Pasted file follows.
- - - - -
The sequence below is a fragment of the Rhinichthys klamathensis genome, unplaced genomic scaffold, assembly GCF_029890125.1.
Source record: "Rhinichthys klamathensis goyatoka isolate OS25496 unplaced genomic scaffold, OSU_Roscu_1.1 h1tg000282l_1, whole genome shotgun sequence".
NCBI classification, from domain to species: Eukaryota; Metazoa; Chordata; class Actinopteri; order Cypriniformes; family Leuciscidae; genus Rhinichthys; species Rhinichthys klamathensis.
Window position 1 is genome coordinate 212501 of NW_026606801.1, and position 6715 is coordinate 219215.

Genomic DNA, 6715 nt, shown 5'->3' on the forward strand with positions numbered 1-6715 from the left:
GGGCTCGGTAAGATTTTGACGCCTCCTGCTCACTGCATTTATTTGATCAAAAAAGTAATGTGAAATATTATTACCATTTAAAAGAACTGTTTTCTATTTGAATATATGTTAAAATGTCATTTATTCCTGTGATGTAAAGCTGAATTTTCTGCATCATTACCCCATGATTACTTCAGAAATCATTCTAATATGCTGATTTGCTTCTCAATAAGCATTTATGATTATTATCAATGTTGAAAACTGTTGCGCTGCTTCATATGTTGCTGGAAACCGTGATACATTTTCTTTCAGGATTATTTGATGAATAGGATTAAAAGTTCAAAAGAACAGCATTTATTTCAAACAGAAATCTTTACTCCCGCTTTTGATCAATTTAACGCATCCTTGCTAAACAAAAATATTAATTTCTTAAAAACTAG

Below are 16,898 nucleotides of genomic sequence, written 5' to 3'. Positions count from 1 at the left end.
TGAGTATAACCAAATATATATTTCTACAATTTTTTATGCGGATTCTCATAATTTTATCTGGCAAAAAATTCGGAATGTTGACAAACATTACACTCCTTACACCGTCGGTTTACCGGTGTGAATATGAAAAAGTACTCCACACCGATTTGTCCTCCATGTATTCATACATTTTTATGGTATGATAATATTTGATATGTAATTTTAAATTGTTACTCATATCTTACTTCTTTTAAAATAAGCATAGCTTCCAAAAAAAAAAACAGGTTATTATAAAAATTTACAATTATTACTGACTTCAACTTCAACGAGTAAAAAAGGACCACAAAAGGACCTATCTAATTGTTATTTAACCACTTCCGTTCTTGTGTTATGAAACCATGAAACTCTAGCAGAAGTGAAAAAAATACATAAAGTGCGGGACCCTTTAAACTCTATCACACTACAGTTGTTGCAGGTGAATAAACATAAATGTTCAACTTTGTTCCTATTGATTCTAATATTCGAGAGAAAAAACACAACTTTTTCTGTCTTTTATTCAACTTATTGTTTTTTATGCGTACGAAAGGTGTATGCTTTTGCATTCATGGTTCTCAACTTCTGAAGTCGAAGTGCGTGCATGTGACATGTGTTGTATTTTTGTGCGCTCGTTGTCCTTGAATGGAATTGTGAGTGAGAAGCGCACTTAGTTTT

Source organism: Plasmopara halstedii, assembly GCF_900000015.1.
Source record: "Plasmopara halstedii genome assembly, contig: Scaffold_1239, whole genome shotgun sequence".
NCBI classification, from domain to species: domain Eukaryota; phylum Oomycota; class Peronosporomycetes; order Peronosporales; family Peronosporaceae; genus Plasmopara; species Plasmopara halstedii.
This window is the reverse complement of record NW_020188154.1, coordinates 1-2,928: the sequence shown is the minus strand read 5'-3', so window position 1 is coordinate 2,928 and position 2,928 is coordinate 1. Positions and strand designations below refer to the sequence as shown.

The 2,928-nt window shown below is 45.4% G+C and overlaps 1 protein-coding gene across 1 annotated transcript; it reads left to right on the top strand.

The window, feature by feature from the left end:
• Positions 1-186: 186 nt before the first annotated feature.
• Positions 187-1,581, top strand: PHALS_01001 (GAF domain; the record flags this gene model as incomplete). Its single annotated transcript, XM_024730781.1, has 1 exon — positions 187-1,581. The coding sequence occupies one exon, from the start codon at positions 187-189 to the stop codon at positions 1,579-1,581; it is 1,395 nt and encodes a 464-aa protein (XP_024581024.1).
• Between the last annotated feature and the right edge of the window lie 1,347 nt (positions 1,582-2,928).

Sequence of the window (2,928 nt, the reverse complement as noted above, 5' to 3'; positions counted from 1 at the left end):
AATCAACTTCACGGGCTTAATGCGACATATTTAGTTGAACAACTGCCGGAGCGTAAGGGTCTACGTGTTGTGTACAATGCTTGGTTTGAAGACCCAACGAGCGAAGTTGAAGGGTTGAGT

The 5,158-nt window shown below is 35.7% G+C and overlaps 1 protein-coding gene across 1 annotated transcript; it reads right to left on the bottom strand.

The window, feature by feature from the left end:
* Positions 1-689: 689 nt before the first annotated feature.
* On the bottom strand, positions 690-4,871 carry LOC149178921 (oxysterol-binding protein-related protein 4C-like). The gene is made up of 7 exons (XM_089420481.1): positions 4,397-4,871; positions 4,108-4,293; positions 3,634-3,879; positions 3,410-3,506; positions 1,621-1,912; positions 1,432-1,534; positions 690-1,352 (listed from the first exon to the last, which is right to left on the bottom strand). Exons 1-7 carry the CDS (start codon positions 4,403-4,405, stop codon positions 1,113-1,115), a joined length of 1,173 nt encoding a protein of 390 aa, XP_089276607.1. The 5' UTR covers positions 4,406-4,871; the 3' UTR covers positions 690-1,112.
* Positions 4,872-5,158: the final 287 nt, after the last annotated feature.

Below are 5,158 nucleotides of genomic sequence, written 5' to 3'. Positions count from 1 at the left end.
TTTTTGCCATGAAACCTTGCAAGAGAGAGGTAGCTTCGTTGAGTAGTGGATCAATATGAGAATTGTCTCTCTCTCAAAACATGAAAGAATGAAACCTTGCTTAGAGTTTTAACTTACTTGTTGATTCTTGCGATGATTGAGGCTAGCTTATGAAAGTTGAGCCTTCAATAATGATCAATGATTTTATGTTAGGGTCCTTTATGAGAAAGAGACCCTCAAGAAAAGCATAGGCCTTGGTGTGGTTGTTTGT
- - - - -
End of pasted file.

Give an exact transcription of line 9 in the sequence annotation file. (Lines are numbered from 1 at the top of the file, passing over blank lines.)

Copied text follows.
Source organism: Plasmopara halstedii, assembly GCF_900000015.1.